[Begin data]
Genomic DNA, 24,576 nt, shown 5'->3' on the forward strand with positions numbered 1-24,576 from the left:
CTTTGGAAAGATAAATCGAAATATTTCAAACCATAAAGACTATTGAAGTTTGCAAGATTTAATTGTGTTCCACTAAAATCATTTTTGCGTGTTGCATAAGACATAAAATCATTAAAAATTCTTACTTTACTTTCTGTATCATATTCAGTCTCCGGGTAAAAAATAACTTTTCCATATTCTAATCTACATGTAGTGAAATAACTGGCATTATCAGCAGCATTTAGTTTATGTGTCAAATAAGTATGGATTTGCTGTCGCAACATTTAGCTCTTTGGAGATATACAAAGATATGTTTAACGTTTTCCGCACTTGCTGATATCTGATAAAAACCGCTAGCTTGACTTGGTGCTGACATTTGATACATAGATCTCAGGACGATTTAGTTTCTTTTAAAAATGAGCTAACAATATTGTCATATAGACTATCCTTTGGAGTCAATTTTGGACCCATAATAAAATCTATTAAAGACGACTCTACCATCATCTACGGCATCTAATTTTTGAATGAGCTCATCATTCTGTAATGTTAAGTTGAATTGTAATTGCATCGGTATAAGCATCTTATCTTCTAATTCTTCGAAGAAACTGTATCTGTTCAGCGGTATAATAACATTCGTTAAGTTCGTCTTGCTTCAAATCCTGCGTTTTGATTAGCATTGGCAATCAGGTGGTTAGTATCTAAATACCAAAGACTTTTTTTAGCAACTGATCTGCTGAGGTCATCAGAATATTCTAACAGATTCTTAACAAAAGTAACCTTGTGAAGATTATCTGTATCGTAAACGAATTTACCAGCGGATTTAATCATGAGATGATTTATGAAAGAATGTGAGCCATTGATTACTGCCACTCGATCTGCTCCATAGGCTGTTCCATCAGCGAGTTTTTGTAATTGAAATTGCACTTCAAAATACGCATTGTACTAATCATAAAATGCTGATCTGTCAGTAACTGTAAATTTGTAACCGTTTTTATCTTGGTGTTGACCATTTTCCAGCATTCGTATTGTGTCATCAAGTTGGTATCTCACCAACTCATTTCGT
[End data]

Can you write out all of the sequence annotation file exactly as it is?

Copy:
Genomic DNA, 24,576 nt, shown 5'->3' on the forward strand with positions numbered 1-24,576 from the left:
CTTTGGAAAGATAAATCGAAATATTTCAAACCATAAAGACTATTGAAGTTTGCAAGATTTAATTGTGTTCCACTAAAATCATTTTTGCGTGTTGCATAAGACATAAAATCATTAAAAATTCTTACTTTACTTTCTGTATCATATTCAGTCTCCGGGTAAAAAATAACTTTTCCATATTCTAATCTACATGTAGTGAAATAACTGGCATTATCAGCAGCATTTAGTTTATGTGTCAAATAAGTATGGATTTGCTGTCGCAACATTTAGCTCTTTGGAGATATACAAAGATATGTTTAACGTTTTCCGCACTTGCTGATATCTGATAAAAACCGCTAGCTTGACTTGGTGCTGACATTTGATACATAGATCTCAGGACGATTTAGTTTCTTTTAAAAATGAGCTAACAATATTGTCATATAGACTATCCTTTGGAGTCAATTTTGGACCCATAATAAAATCTATTAAAGACGACTCTACCATCATCTACGGCATCTAATTTTTGAATGAGCTCATCATTCTGTAATGTTAAGTTGAATTGTAATTGCATCGGTATAAGCATCTTATCTTCTAATTCTTCGAAGAAACTGTATCTGTTCAGCGGTATAATAACATTCGTTAAGTTCGTCTTGCTTCAAATCCTGCGTTTTGATTAGCATTGGCAATCAGGTGGTTAGTATCTAAATACCAAAGACTTTTTTTAGCAACTGATCTGCTGAGGTCATCAGAATATTCTAACAGATTCTTAACAAAAGTAACCTTGTGAAGATTATCTGTATCGTAAACGAATTTACCAGCGGATTTAATCATGAGATGATTTATGAAAGAATGTGAGCCATTGATTACTGCCACTCGATCTGCTCCATAGGCTGTTCCATCAGCGAGTTTTTGTAATTGAAATTGCACTTCAAAATACGCATTGTACTAATCATAAAATGCTGATCTGTCAGTAACTGTAAATTTGTAACCGTTTTTATCTTGGTGTTGACCATTTTCCAGCATTCGTATTGTGTCATCAAGTTGGTATCTCACCAACTCATTTCGT